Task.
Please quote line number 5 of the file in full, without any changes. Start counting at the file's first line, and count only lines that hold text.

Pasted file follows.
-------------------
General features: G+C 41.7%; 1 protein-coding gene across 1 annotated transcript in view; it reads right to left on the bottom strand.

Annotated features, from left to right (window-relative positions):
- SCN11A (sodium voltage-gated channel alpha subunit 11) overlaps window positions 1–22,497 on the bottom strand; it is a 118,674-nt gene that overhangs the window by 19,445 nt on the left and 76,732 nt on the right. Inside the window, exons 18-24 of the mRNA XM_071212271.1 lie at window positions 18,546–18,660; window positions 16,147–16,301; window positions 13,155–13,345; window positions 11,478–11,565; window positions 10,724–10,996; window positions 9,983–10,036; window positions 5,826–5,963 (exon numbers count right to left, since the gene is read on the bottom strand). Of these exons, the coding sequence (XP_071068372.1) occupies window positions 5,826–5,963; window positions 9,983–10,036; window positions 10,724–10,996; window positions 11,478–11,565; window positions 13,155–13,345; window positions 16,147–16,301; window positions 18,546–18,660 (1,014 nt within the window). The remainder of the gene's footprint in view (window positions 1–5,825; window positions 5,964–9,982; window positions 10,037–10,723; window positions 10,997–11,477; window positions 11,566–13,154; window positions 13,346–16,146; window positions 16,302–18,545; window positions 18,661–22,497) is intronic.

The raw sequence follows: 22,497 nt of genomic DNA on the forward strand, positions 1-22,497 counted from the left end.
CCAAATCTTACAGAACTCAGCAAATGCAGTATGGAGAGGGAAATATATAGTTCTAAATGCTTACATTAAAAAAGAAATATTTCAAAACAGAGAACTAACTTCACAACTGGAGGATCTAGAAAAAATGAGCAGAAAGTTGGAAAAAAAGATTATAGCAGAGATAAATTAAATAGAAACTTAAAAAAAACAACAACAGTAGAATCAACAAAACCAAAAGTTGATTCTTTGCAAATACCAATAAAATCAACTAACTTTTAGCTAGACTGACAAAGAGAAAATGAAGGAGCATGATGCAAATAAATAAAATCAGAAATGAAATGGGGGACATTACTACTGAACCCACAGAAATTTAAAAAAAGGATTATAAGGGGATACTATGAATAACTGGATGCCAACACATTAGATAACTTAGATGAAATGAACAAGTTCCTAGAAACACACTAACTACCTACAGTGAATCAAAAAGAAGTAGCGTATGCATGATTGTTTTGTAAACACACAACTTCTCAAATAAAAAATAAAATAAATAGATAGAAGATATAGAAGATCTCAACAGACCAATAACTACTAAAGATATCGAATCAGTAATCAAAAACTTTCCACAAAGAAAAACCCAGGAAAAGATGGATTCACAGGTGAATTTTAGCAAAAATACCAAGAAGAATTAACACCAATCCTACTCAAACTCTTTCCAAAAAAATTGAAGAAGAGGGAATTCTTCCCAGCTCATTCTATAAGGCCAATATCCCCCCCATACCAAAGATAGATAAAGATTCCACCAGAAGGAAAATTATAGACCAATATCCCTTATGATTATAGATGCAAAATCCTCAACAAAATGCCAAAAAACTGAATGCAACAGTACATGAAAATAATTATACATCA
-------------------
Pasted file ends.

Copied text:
CCAAATCTTACAGAACTCAGCAAATGCAGTATGGAGAGGGAAATATATAGTTCTAAATGCTTACATTAAAAAAGAAATATTTCAAAACAGAGAACTAACTTCACAACTGGAGGATCTAGAAAAAATGAGCAGAAAGTTGGAAAAAAAGATTATAGCAGAGATAAATTAAATAGAAACTTAAAAAAAACAACAACAGTAGAATCAACAAAACCAAAAGTTGATTCTTTGCAAATACCAATAAAATCAACTAACTTTTAGCTAGACTGACAAAGAGAAAATGAAGGAGCATGATGCAAATAAATAAAATCAGAAATGAAATGGGGGACATTACTACTGAACCCACAGAAATTTAAAAAAAGGATTATAAGGGGATACTATGAATAACTGGATGCCAACACATTAGATAACTTAGATGAAATGAACAAGTTCCTAGAAACACACTAACTACCTACAGTGAATCAAAAAGAAGTAGCGTATGCATGATTGTTTTGTAAACACACAACTTCTCAAATAAAAAATAAAATAAATAGATAGAAGATATAGAAGATCTCAACAGACCAATAACTACTAAAGATATCGAATCAGTAATCAAAAACTTTCCACAAAGAAAAACCCAGGAAAAGATGGATTCACAGGTGAATTTTAGCAAAAATACCAAGAAGAATTAACACCAATCCTACTCAAACTCTTTCCAAAAAAATTGAAGAAGAGGGAATTCTTCCCAGCTCATTCTATAAGGCCAATATCCCCCCCATACCAAAGATAGATAAAGATTCCACCAGAAGGAAAATTATAGACCAATATCCCTTATGATTATAGATGCAAAATCCTCAACAAAATGCCAAAAAACTGAATGCAACAGTACATGAAAATAATTATACATCA